Jaeger Lecoultre Master Compressor

This, I shall point out early on, will be less of a hands-on about the Jaeger-LeCoultre Master Compressor Chronograph Ceramic and more of a burst of thoughts about the modern Jaeger-LeCoultre, as we have it today. Usually I have a clear vision on what I think about a watch and its brand, but here I have more mixed feelings of concern and hope than anything else. So, humor me a bit as I try and frame it. Specs about the watch, I’ll get to at the end.Jaeger-LeCoultre is one of the few Jolly Jokers in the deck of less and more valuable cards of watch brands. It is, because there is such a remarkably wide array of established “Jaeger” references, one of which if you happen to own and wear, you have pretty much removed yourself from any critical discussion. It’s like a cloak that makes you invisible in the critical eyes of watch snobs and “enthusiasts.” In short, a Jaeger-LeCoultre has become a safe choice for reasons that include the brand’s extensive history and vibrant heritage – part of which is some 1,200 different movements and 400 patented inventions, and goodness knows how many others that have not been legally quarantined. However, there’s more to JLC than that.Here’s the thing, Jaeger-LeCoultre traditionally is not another Vacheron Constantin for it isn’t a “manufacture” (VC would prefer you pronounced that in French) that seems perpetually attracted to its past and sets a foot wrong nearly every time it does something new. Jaeger-LeCoultre, nestled under the Richemont umbrella just like Vacheron, is a ballsy brand not with a lonely quasi-sporty and needlessly expensive watch like the Overseas, but with an extensive history of properly badass watches, produced over an extensive part of its history. I’ve added images of a selection of them throughout the article below.Deep Sea chronographs, Master Compressors, friggin’ Navy Seals limited editions, Extreme Labs and so on. Come to think of it, if you’ve ever worn a proper Reverso, you’ll know that even that fits in, as it is one of the most masculine dress watches out there… and it was designed over 80 years ago.What I’m getting at is that I’ve been seeing Jaeger-LeCoultre in recent years as changing or, to be more specific, scaling back from all this noticeably. I understand that a massive manufacture will always have to rely on successful, endlessly regurgitated core products, and there’s nothing wrong with that – but JLC is slowly turning away from a lot of the uniquely cool watches that made it great at least in my eyes and is scaling back to only pushing yet newer (though that’s a strong word) versions of its bread-makers.One gets the impression – and, like most impressions, this isn’t entirely accurate either – that everything is a tribute to this, an anniversary of that, or an homage to something else. For goodness’ sake, even last year’s Reverso Gyrotourbillon is called a flippin’ Tribute in its official product name! A tribute to what, a 15-year-old invention? Really? How self-absorbed.What I think I need to feel excited again about Jaeger-LeCoultre, which I very much want to do, are new watches that have an atmosphere to them like Jaeger Lecoultre Master Compressors with a few too many crowns, Extreme Labs so extreme their movement doesn’t even appear to fit in their case, and Duomètre Chronographs that are so beautiful and over-engineered, it makes most other watches go shiver in an unlit corner of the room.The watches I have mentioned made their debuts in the ’00s (okay, the Extreme Lab 2 started showing up in 2010), and that was 8-10 years or, in other words, a long, long time ago. I know a fair bit about what it takes to create a new collection and that Extreme Labs don’t fall out of the sky… But, truth be told, I’m not missing high complications nearly as much as I do more attainable everyday Jaeger-LeCoultres that specifically do not appear to have been designed to appeal to insecure schmucks in metropoleis.To be fair, Jaeger-LeCoultre does have some strong originals in its range, but they are a dying breed with less and less frequent updates and with fresh back-up making it to the fronts even more scarcely. The Master Ultra-Thin Eight Days Perpetual is all the dress watch you’d ever need to keep yourself and others impressed. Any of the Deep Sea Vintage pieces will make you feel like you’re a Roger Moore Bond, and the Duomètre is, in a way, as high-tech as everyday-wearable watches can get. The conflict in my mind comes from these watches being as old as they are, and with the brand apparently not caring as much anymore about nurturing not simply these collections, but the very concept it used to have behind them.I deeply dislike the new(-ish-ish-ish) Master trio because they offer a blend of flat, uninspiring and historically incorrect looks – the hands with the fallen-out-lume-look objectively should have never happened. They are a design they knew would make many bend over backwards and that, to their credit, they did achieve. But look at the finesse, the confident balance and impressive engineering that appears on and inside a Master Ultra Thin Perpetual or the bonkers, way over the top and yet casually retailed Master Compressors of old… and you’ll probably see how much “more Jaeger” those watches are – in some sense, at least.I’m not saying those timid, deeply uninspired, quasi-vintage re-releases shouldn’t exist – they do fine for people who just want some watch, preferably with a very, very secure aesthetic and even more secure name on the dial (the worldtimer “Geographic” on the right is the weak exception that enforces the rule). But don’t we have plenty of that already on offer from other Richemont brands – not to mention more distant competitors?As our time with JLC neared its end at what actually was a very nice meeting at SIHH 2017, this Jaeger-LeCoultre Master Compressor Chronograph Ceramic got pulled out of a box, because this was sorta-kinda new for this year – the color combination is, the watch of course isn’t. And after those three Masters, seeing this Compressor was such a relief. I cannot remember, but I’m pretty sure I took a big breath of relief when I saw it.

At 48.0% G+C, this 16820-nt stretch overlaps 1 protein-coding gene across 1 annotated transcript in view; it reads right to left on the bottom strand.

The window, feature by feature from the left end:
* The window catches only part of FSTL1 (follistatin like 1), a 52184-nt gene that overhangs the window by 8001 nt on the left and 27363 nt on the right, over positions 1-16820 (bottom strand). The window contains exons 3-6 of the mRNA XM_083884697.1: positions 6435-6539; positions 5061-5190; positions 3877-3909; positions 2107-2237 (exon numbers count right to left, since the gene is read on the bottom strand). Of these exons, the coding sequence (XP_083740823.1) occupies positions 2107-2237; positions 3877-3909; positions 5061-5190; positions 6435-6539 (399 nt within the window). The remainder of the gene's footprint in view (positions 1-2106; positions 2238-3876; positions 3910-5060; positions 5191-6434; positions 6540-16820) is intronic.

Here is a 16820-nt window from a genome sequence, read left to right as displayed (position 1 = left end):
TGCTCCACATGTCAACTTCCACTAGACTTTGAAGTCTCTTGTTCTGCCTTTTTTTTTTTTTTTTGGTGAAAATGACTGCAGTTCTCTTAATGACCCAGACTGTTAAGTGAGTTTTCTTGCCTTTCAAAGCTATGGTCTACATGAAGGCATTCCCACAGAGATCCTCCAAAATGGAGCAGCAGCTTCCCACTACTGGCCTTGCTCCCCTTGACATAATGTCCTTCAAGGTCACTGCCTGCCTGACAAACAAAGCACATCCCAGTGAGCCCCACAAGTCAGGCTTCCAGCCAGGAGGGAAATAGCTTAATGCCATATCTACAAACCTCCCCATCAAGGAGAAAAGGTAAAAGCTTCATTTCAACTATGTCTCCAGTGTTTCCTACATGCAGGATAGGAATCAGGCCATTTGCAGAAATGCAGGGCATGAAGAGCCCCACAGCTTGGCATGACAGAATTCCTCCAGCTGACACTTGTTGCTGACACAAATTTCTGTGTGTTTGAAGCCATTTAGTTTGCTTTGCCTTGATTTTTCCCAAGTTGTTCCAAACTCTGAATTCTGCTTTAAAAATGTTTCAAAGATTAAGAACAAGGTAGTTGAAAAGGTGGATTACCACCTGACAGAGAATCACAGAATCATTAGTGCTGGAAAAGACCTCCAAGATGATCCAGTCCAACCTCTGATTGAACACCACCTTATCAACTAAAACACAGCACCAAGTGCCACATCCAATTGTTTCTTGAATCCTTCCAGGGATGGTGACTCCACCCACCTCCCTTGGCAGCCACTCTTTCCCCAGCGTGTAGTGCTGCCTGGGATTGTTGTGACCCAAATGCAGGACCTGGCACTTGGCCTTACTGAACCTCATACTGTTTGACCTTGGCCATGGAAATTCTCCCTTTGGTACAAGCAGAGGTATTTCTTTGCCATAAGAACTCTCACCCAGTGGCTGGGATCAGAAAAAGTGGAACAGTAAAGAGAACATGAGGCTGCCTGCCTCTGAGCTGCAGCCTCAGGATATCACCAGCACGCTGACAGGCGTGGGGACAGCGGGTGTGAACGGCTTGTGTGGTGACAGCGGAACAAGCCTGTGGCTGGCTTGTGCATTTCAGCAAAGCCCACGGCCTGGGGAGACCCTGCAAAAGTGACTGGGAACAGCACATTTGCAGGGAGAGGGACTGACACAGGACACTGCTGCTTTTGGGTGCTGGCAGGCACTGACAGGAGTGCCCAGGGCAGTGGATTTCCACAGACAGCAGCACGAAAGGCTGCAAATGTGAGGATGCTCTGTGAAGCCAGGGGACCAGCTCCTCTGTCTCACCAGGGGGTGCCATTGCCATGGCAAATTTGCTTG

It made me think, “Oh, okay, this side of Jaeger isn’t entirely dead yet.” In recent years I have witnessed many major Swiss brands go into complete and utter denial of their most recent past in the matter of a year, and I dread the day when I’d see JLC turn fully away from its masculine side.The point I’m trying to make is that I think there’s a growing void of masculine, yet excessively refined, beautifully engineered, high prestige, competitively priced watches – and that is what in my mind Jaeger-LeCoultre used to excel at. The Master trio does not in any way meet any of those criteria in my book because they’re not really masculine, aren’t that refined or capable, the empty hands don’t exactly scream “beautifully engineered” at me, the prestige is questionable, and pricing, we all know, could always be better. The Duomètre, the Master Ultra Thin Perpetual, and some of the Compressor pieces do, or shall I say, did meet more of those criteria.Now, I fully understand I am not being fair by singling out Jaeger-LeCoultre in this discussion, but contrary to most other brands that are guilty of the same thing (often doing their even more bare-cheeked version of it), JLC is a brand I do truly care about; and when you care about something, you feel genuinely motivated to voice your valid criticisms – after asking and answering yourself the question of whether you indeed feel they are absolutely valid… something to be considered by commenters across the internet.All this is me trying to say I’m afraid the closest we will get to something extreme from JLC at SIHH 2018 will be an Extreme Tribute Anniversary Homage Reverso – or Master-whatever. Yes, some of those previous Jaeger-LeCoultres were very much verging on being vulgar – at 46.2mm wide with stupendously complicated crown securing systems and so on – and they’d definitely react nicely to some attention in terms of scaling back in size, to keep them successful and in tune with the changing tastes in watch sizes. But they had a special blend of character and engineering only Jaeger could achieve.But rooting them out altogether, with only this lonely piece (available in a total of two color options) we have here remaining in the entire line-up of Jaeger-LeCoultre to represent those not-very-old and fun times, I don’t think will leave us with a JLC that is as complete as many of us would love it to be. There are also some Deep Sea Vintage pieces that have been with us unchanged for many years now and I’ve heard (not confirmed) that they may be discontinued soon as well.So, when I look at the Jaeger-LeCoultre Master Compressor Chronograph Ceramic, I see a spark of that old-school bonkers-cool Jaeger-LeCoultre looking back at me and maybe the sales figures or the lots of internal meetings came up with the consensus of probably me being the only person left on this planet who wants to see that JLC again. But given whatever opportunity I had, I did grab my keyboard to put this sentiment out there.I can’t stress enough, I get it that large-scale brands can’t be expected to just make “cool” and “fun” stuff – Mercedes-Benz sells tons of boring SUVs and diesel C Series, but they also have the skunkworks of AMG who, on the surface at least, can do whatever they want every once in a while. If they could make a car for the Navy Seals, I bet they would.The Jaeger-LeCoultre Master Compressor Chronograph Ceramic in its black ceramic case is 46mm wide, but you have to add to that the massive, quick-lock “compression key” crown which is, just like the pushers, crafted from 18k pink gold. The column wheel chronograph automatic movement is composed of 300 parts with two barrels, 45 jewels, runs at 4Hz and has a sort of weekend-lasting, 65-hour power reserve. It has also passed the manufacture’s 1,000 hour in-house quality control tests.Legibility is great, thanks to the massive, gold colored, trapezium shaped main hands and equally large indices. Chronograph hands are color coordinated in white, plus there’s a discreet date at 4:30 and a round day-night indicator right between the center of the dial and the Jaeger-LeCoultre logo. Additional functionality includes a second time zone via a fully skeletonized hour hand. The movement itself is 6.26mm thick, while the 10-bar rated case is 14.27mm at its thickest. All this is mated to a strap Jaeger-LeCoultre flat out calls “high-tech material.”